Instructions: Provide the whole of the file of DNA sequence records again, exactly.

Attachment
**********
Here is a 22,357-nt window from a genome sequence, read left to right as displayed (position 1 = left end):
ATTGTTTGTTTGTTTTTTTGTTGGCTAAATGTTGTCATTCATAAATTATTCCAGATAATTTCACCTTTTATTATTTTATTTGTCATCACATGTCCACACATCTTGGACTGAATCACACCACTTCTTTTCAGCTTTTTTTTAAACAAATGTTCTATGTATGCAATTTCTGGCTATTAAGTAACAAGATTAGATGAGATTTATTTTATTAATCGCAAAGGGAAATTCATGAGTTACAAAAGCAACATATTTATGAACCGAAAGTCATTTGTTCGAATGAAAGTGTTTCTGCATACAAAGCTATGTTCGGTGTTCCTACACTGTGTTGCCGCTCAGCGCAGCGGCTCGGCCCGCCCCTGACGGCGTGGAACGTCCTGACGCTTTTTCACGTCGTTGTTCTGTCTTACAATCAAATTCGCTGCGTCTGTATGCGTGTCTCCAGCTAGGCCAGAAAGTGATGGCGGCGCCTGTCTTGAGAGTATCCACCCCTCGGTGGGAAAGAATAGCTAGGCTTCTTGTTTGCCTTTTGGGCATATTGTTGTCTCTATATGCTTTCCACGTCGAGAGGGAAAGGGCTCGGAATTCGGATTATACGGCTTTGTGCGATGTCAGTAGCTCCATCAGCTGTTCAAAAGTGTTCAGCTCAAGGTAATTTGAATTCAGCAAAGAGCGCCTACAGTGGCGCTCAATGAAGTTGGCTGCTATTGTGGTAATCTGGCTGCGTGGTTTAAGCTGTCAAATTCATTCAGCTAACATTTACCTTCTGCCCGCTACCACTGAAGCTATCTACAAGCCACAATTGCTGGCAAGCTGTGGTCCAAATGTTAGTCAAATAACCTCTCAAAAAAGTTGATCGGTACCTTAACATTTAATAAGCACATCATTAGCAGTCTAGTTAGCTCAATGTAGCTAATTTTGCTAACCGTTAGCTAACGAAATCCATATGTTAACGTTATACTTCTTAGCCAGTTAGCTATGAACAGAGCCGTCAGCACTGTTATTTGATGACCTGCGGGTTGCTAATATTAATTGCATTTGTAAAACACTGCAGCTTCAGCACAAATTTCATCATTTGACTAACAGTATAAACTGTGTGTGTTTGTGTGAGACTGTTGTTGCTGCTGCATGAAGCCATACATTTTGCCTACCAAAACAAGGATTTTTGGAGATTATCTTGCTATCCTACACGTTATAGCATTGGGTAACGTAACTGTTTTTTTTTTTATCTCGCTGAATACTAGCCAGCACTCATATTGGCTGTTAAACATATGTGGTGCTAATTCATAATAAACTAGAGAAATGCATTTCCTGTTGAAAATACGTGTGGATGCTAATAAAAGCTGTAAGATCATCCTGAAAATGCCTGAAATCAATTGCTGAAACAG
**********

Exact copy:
Here is a 22,357-nt window from a genome sequence, read left to right as displayed (position 1 = left end):
ATTGTTTGTTTGTTTTTTTGTTGGCTAAATGTTGTCATTCATAAATTATTCCAGATAATTTCACCTTTTATTATTTTATTTGTCATCACATGTCCACACATCTTGGACTGAATCACACCACTTCTTTTCAGCTTTTTTTTAAACAAATGTTCTATGTATGCAATTTCTGGCTATTAAGTAACAAGATTAGATGAGATTTATTTTATTAATCGCAAAGGGAAATTCATGAGTTACAAAAGCAACATATTTATGAACCGAAAGTCATTTGTTCGAATGAAAGTGTTTCTGCATACAAAGCTATGTTCGGTGTTCCTACACTGTGTTGCCGCTCAGCGCAGCGGCTCGGCCCGCCCCTGACGGCGTGGAACGTCCTGACGCTTTTTCACGTCGTTGTTCTGTCTTACAATCAAATTCGCTGCGTCTGTATGCGTGTCTCCAGCTAGGCCAGAAAGTGATGGCGGCGCCTGTCTTGAGAGTATCCACCCCTCGGTGGGAAAGAATAGCTAGGCTTCTTGTTTGCCTTTTGGGCATATTGTTGTCTCTATATGCTTTCCACGTCGAGAGGGAAAGGGCTCGGAATTCGGATTATACGGCTTTGTGCGATGTCAGTAGCTCCATCAGCTGTTCAAAAGTGTTCAGCTCAAGGTAATTTGAATTCAGCAAAGAGCGCCTACAGTGGCGCTCAATGAAGTTGGCTGCTATTGTGGTAATCTGGCTGCGTGGTTTAAGCTGTCAAATTCATTCAGCTAACATTTACCTTCTGCCCGCTACCACTGAAGCTATCTACAAGCCACAATTGCTGGCAAGCTGTGGTCCAAATGTTAGTCAAATAACCTCTCAAAAAAGTTGATCGGTACCTTAACATTTAATAAGCACATCATTAGCAGTCTAGTTAGCTCAATGTAGCTAATTTTGCTAACCGTTAGCTAACGAAATCCATATGTTAACGTTATACTTCTTAGCCAGTTAGCTATGAACAGAGCCGTCAGCACTGTTATTTGATGACCTGCGGGTTGCTAATATTAATTGCATTTGTAAAACACTGCAGCTTCAGCACAAATTTCATCATTTGACTAACAGTATAAACTGTGTGTGTTTGTGTGAGACTGTTGTTGCTGCTGCATGAAGCCATACATTTTGCCTACCAAAACAAGGATTTTTGGAGATTATCTTGCTATCCTACACGTTATAGCATTGGGTAACGTAACTGTTTTTTTTTTTATCTCGCTGAATACTAGCCAGCACTCATATTGGCTGTTAAACATATGTGGTGCTAATTCATAATAAACTAGAGAAATGCATTTCCTGTTGAAAATACGTGTGGATGCTAATAAAAGCTGTAAGATCATCCTGAAAATGCCTGAAATCAATTGCTGAAACAG